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Obama, Cameron to watch March Madness begin

US President Barack Obama and British Prime Minister David Cameron are set to watch a first-round game on Tuesday of the US collegiate national championship tournament known as "March Madness".

US President Barack Obama (R) and Britain's Prime Minister David Cameron, pictured in 2011. Obama and Cameron are set to watch a first-round game on Tuesday of the US collegiate national championship tournament known as "March Madness".

Obama and Cameron will be in Dayton, Ohio, where they will watch the Western Kentucky University Hilltoppers, the only team in the event with a losing record at 15-18, face Mississippi Valley State's Delta Devils, who went 21-12.

Both teams won conference tournaments but are regarded as the weakest teams in the 68-school event. The winner advances to a Thursday matchup against the tournament's top overall seed, the University of Kentucky Wildcats, 32-2.

Obama is an avid basketball supporter and he has traditionally filled out a tournament bracket just as thousands of Americans do every year, hopeful his selections will mirror the eventual outcomes all the way to the April 2 final.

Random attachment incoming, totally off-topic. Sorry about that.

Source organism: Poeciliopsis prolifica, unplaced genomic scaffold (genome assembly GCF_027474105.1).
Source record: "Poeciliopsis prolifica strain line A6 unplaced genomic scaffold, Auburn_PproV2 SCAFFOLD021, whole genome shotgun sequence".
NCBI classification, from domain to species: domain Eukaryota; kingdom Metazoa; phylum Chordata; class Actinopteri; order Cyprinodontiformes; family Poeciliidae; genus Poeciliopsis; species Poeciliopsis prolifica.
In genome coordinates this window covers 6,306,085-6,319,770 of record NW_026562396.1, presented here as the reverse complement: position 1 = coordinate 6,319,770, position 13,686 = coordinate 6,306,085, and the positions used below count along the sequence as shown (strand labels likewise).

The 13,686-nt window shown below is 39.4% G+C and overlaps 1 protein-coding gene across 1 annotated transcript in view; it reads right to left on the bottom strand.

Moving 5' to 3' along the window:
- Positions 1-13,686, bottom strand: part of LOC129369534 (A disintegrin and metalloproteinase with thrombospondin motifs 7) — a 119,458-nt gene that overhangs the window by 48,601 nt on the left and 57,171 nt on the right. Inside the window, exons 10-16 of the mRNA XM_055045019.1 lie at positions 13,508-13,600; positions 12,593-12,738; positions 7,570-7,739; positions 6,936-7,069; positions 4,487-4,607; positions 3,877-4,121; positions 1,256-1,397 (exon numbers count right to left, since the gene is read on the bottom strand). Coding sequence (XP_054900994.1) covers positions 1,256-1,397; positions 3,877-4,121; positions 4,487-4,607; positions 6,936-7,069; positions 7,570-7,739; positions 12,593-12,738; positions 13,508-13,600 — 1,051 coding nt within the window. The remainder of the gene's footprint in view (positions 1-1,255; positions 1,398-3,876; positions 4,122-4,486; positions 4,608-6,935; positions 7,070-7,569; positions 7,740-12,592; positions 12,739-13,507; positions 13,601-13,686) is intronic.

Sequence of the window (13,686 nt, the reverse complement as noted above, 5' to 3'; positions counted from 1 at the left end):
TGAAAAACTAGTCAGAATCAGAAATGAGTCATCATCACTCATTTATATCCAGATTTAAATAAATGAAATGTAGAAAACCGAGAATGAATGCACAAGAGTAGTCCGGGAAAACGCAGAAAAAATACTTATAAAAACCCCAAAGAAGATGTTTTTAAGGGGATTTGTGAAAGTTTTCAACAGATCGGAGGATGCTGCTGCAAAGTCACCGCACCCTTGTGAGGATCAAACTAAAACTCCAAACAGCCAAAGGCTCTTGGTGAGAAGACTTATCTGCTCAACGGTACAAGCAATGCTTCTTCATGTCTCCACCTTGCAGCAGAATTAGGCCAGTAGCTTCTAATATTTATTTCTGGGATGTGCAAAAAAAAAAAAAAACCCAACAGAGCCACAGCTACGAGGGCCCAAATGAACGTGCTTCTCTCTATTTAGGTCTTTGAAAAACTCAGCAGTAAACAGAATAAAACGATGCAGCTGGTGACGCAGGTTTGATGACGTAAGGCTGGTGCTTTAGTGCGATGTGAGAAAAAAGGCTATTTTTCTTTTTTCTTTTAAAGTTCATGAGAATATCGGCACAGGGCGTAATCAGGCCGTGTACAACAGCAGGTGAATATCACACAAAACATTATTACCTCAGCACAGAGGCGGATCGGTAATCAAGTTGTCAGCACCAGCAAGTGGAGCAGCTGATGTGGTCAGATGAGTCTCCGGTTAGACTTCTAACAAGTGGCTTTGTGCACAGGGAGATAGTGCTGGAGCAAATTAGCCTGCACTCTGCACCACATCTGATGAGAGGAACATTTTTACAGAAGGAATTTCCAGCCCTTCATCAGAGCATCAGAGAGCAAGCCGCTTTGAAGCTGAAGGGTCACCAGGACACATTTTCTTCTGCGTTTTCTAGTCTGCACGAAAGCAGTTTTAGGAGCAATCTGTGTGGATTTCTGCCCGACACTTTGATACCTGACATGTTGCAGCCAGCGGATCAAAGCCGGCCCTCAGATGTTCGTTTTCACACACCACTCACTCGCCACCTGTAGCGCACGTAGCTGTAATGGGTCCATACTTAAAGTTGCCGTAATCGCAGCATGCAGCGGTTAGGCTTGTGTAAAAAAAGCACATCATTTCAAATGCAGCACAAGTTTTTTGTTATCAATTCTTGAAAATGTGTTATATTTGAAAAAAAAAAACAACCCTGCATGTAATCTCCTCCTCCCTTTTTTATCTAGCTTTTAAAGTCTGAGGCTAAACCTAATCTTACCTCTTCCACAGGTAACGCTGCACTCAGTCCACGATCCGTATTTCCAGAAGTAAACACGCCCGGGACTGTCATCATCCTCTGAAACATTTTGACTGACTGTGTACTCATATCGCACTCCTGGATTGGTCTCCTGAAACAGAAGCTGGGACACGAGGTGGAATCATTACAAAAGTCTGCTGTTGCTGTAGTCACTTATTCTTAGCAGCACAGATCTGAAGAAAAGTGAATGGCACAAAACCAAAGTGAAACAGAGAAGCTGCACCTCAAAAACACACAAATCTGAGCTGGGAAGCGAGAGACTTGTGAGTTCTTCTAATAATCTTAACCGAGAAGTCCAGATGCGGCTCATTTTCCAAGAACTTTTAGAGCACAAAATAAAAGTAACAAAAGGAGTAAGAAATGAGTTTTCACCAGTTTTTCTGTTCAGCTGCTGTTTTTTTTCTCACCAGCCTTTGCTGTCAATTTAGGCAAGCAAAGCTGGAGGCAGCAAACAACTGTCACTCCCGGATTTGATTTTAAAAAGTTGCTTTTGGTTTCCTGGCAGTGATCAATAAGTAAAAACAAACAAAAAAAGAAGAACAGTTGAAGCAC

Cameron will have a taste of basketball before the world's best players converge on England later this year for the London Olympics, featuring an American squad of NBA stars hopeful of defending the gold medal from 2008.

They will watch in Ohio, a state that figures to be a pivotal political battleground in next November's US election, when Obama will run for re-election against an opponent from the rival Republican party.

Western Kentucky coach Ray Harper hopes that his players pay no attention to Obama or Cameron as they try to begin a fairy-tale run through the event.

"I hope they don't notice those two," Harper said. "I hope they notice those five guys in the other jersey, because they're the ones that are going to score all the buckets.

"I think anyone in the crowd, when they leave tomorrow (Tuesday) night, they will say that team is tough and they compete."

Hilltoppers playmaker Kahlil McDonald expects no more nervous energy at the start than usual even with Obama in the crowd.

"Once you step on the court, and you get that first up and down, it goes away, really. It's just butterflies," he said. "Once it goes away, it's game time."

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